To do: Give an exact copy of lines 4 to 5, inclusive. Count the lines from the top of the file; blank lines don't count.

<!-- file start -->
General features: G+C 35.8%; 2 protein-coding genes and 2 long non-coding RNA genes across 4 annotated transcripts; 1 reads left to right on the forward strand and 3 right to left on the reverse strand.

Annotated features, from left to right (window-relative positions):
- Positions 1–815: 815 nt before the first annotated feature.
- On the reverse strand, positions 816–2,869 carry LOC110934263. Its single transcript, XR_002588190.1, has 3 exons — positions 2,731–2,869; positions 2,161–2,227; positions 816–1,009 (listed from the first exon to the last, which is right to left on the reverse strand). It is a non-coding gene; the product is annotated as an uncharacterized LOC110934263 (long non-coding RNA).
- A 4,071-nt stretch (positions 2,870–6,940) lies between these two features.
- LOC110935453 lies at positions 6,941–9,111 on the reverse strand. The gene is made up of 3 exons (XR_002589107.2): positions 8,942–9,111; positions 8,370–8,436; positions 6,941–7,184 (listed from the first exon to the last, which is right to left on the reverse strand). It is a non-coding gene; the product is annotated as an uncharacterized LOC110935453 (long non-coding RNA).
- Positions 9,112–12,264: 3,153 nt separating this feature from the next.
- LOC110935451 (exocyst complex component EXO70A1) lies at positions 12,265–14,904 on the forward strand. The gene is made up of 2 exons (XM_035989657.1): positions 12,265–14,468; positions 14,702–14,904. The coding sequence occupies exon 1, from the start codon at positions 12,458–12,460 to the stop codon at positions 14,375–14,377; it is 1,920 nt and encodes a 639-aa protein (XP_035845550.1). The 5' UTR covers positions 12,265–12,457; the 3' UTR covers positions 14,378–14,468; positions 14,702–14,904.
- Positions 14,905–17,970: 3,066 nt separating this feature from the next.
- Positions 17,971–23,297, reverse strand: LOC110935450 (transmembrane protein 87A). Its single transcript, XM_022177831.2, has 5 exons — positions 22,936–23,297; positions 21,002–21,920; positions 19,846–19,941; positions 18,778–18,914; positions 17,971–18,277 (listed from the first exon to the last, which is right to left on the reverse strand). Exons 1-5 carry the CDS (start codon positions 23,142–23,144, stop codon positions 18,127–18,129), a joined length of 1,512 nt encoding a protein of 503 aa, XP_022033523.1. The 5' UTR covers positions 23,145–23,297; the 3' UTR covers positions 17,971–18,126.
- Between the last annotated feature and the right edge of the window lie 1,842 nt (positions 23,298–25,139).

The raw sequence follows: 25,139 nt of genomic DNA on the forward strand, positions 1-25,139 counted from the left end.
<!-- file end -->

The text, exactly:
- On the reverse strand, positions 816–2,869 carry LOC110934263. Its single transcript, XR_002588190.1, has 3 exons — positions 2,731–2,869; positions 2,161–2,227; positions 816–1,009 (listed from the first exon to the last, which is right to left on the reverse strand). It is a non-coding gene; the product is annotated as an uncharacterized LOC110934263 (long non-coding RNA).
- A 4,071-nt stretch (positions 2,870–6,940) lies between these two features.